Chiawen Kiew is the Associate Director for Investigations at the Office of the Chief Compliance Officer of the European Bank for Reconstruction and Development (EBRD). Based in London, Kiew oversees the workflow of about 30 ongoing investigations and advises the Bank on identifying and responding to allegations of corruption, fraud, and other misconduct in EBRD-financed projects. He also advises the Chief Compliance Officer on international policy concerning anti-corruption measures as well as enforcement practices of other multilateral development banks. The EBRD is active on three continents and almost 40 countries with a 2019 target of $10 billion in investments. Kiew spoke to CIPE’s Frank Brown.
In your work, why are small- and medium-sized enterprises (SMEs) so important and challenging? Based on your experience, what is the most effective way to engage them?
The EBRD has a mandate to assist its countries of operation to transition from a centralized economy to a market-based economy. This mandate involves engaging with market actors of all sizes. Given that SMEs form a large part of the economy in many of the EBRD’s countries of operations – sometimes upwards of 80% of the economy – the EBRD’s transition goals must necessarily be inclusive of this economic sector.
Even so, it can be challenging to engage effectively with SMEs because they are a very diverse and diffuse community of enterprises with a varied risk profile. SMEs are often concerned with the immediate financial impact of business decisions, and it can therefore be difficult to convince them of the benefits of anti-corruption and business integrity compliance programs, which may not necessarily have a direct, discrete, and identifiable financial impact. Given the diverse anti-corruption risk profiles, it is also difficult to design bespoke programs for SMEs that are cost-effective yet responsive to their needs. A lot of publicly available guidance is targeted towards large multinational companies and may be too cumbersome for an SME to adopt.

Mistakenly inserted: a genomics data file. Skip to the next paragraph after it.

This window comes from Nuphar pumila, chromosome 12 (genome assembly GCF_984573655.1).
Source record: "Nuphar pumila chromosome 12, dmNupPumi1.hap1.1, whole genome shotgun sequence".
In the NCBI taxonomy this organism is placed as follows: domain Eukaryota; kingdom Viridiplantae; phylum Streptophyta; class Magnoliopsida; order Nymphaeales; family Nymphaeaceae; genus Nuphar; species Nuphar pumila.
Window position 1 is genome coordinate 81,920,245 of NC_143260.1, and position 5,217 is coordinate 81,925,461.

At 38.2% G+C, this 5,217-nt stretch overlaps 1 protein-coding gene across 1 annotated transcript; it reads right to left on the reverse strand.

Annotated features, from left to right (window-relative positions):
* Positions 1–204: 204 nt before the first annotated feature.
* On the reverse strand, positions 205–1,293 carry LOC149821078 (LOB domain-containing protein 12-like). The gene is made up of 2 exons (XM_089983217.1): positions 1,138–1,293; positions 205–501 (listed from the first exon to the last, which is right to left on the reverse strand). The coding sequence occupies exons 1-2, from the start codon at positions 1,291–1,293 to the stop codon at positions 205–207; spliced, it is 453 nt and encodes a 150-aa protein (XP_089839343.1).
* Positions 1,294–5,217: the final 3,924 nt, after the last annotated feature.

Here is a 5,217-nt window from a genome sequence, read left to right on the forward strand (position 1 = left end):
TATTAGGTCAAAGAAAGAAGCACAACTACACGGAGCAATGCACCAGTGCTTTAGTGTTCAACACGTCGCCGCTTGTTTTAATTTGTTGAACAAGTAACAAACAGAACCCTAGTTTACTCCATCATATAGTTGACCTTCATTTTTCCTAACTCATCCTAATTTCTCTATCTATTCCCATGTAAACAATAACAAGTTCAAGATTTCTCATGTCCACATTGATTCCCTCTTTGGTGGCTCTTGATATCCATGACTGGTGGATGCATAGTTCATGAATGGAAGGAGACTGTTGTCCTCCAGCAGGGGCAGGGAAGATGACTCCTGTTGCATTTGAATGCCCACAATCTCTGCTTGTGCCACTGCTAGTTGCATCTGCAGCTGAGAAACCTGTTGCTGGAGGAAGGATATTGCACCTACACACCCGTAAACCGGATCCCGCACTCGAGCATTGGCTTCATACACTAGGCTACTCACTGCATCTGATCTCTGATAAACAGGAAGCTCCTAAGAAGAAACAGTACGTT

I find that SMEs are responsive to the needs of business partners in their supply chains because usually these business partners face the same corruption risks as the SME and can exert influence on the SMEs to change. These business partners may also be more successful in convincing the SME of the benefits of an anti-corruption or business integrity program because of a longstanding business relationship.
As we know, in the markets where the EBRD is active, new laws are not adequate to change businesses’ behavior. So, what else needs to be done? What role can large international companies play?
There needs to be more done to improve the investment and business climate holistically. This involves a “bottom-up” approach to help businesses understand their role in improving the business climate by not participating in corruption or fraud.